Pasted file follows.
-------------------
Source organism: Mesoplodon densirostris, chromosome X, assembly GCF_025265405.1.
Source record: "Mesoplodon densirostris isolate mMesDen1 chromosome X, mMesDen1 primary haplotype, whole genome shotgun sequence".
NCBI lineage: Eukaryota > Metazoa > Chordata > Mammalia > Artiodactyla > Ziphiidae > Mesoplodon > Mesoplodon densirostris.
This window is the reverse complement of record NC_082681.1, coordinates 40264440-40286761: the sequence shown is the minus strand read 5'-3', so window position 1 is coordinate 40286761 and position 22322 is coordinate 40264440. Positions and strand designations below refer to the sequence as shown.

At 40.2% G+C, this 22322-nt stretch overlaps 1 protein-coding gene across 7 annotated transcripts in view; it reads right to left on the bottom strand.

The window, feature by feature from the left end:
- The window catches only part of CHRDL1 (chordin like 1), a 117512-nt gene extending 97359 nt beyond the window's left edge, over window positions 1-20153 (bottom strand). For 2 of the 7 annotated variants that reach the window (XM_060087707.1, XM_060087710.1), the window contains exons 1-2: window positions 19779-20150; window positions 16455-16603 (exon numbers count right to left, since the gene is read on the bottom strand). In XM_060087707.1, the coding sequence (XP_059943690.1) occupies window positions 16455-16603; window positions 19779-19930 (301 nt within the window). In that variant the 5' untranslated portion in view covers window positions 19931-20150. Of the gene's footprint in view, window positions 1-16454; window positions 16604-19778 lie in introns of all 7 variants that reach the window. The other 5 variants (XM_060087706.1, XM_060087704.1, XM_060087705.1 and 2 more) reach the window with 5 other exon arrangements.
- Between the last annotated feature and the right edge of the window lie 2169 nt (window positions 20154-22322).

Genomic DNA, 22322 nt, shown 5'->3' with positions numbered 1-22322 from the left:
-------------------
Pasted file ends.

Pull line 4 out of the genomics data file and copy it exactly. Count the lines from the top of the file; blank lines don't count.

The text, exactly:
This window is the reverse complement of record NC_082681.1, coordinates 40264440-40286761: the sequence shown is the minus strand read 5'-3', so window position 1 is coordinate 40286761 and position 22322 is coordinate 40264440. Positions and strand designations below refer to the sequence as shown.